Then I get to move on to expanding the mud room and building the other bedroom including complete new subfloor/flooring, then move upstairs and paint and flooring in one of those.



#41 MH81 ONLINE  

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Posted December 28, 2013 - 06:09 PM

It's just like our GT's, you never get out all you put into them, but the restoration sure is fun.
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#42 toomanytoys84 OFFLINE  

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Posted December 28, 2013 - 07:41 PM

I started with a 2000 budget.

Everything I touched ended up costing me more and more money

Plus my ex wife wouldn't settle for anything less than the best.

Edited by toomanytoys84, December 28, 2013 - 07:44 PM.

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#43 Sawdust OFFLINE  

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Posted December 29, 2013 - 10:52 AM

Wow I can't believe I missed all this. It looks like you done well. Back to the foundation showing. Can you fir the whole wall out with 1x2's flat & glue shims behind the firring & foundation? I have done this to keep from bumping new framing out. You can also before you run your base drill a few holes through the drywall & shoot some spray foam in the cavity to give it some structure.....not too much.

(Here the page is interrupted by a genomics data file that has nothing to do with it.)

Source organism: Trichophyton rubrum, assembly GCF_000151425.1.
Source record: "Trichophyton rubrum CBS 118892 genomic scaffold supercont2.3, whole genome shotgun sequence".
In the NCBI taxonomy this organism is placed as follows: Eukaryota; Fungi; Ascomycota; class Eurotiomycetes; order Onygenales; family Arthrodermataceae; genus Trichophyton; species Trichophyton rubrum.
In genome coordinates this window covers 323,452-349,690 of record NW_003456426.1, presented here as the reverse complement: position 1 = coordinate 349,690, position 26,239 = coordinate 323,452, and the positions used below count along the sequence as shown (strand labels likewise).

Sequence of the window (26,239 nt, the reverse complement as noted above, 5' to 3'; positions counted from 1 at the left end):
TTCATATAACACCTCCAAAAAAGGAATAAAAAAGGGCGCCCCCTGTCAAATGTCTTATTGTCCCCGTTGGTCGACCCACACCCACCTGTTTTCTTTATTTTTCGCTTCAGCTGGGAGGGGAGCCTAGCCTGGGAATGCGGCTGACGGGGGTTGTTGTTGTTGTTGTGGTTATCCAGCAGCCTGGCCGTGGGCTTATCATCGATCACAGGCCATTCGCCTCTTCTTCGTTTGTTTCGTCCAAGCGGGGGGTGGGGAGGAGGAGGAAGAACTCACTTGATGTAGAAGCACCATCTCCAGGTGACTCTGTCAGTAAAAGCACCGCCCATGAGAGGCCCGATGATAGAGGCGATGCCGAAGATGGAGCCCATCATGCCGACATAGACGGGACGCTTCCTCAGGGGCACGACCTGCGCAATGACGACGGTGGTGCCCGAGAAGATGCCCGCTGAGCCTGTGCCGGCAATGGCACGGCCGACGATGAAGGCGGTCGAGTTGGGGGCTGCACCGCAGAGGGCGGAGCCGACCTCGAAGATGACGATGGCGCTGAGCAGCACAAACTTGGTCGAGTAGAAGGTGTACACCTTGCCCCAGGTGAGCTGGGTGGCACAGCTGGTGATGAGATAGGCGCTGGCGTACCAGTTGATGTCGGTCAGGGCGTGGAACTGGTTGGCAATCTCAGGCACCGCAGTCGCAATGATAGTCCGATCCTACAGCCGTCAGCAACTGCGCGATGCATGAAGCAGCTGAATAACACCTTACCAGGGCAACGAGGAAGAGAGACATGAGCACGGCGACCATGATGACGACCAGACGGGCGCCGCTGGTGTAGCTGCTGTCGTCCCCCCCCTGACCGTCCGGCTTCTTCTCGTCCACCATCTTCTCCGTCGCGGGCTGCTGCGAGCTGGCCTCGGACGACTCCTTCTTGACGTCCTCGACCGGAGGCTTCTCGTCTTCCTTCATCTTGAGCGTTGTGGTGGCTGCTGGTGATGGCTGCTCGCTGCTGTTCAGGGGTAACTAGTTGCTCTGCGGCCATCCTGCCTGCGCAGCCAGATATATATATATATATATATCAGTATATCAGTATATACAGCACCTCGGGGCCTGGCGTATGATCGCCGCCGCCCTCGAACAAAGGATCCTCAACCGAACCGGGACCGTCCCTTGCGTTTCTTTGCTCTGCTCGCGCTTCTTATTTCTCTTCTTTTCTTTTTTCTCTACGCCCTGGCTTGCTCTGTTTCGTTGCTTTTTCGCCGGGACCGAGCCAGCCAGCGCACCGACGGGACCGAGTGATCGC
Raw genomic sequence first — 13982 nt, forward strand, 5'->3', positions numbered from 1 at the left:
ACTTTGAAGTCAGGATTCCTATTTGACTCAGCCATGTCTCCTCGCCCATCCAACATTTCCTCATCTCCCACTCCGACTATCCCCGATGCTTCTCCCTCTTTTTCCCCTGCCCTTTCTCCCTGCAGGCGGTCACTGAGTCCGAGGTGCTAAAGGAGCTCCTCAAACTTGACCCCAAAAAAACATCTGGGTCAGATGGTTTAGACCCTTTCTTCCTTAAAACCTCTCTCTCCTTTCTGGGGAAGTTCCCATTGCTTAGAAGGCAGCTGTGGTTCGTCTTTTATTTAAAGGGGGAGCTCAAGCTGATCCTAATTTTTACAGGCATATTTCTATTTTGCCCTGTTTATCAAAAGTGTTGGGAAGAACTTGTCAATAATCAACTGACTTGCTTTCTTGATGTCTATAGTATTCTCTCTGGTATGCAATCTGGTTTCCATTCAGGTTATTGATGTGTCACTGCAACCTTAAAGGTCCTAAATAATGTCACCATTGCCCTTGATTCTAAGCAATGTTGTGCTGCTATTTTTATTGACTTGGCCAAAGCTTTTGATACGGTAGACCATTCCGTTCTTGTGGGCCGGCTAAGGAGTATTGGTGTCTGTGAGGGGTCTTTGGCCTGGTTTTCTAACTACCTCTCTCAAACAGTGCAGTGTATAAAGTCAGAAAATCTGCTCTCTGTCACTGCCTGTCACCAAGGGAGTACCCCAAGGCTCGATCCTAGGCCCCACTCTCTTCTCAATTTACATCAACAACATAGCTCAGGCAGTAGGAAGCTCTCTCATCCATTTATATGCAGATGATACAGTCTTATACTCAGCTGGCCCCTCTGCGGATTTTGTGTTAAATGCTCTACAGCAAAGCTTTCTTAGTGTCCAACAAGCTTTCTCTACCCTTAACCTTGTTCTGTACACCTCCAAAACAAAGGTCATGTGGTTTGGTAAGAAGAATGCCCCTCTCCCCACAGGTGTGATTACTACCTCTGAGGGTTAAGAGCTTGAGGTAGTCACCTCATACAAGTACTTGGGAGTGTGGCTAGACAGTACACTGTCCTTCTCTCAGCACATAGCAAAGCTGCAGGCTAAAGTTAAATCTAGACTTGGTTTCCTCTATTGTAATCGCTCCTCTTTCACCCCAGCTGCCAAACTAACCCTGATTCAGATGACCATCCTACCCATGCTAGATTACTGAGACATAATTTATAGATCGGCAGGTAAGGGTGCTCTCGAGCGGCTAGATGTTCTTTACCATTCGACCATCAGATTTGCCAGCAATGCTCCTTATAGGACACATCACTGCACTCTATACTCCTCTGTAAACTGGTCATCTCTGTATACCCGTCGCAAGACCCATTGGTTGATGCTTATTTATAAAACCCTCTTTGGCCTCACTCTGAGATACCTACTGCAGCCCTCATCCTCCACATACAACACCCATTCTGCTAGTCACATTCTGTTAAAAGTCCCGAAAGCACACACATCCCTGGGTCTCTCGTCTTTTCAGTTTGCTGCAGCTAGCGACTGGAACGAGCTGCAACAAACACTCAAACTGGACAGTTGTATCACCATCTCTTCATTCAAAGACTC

#44 TAHOE OFFLINE  

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Posted December 29, 2013 - 12:08 PM

Wow I can't believe I missed all this. It looks like you done well. Back to the foundation showing. Can you fir the whole wall out with 1x2's flat & glue shims behind the firring & foundation? I have done this to keep from bumping new framing out. You can also before you run your base drill a few holes through the drywall & shoot some spray foam in the cavity to give it some structure.....not too much.

 

I possibly could shim out the upper wall, I would have to really look at it. I need to remove some of the buffalo board anyway to do plumbing for the washer and insulate. I may just drywall all the top, just leave foundation alone and paint over. There will only be about 6' of foundation showing once I expand mud room and son plans to use that outcove for all his lizard/fish tanks so he won't care what it looks like.


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#45 TAHOE OFFLINE  

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Posted January 09, 2014 - 10:36 AM

Sorry about sideways pics. I got a new camera and between it and Photobucket, no matter what I change, pictures keep getting rotated for some reason when I link them. :hitting_self_roller: 

 

Well, since temps were down below 0*, gas company curtaialed our gas to my plant, I got to stay home Tues :rocker2:   Got some work done. Pretty much finished all demo, went and bought a new solid pine door and also bought some plywood and wall boards I needed.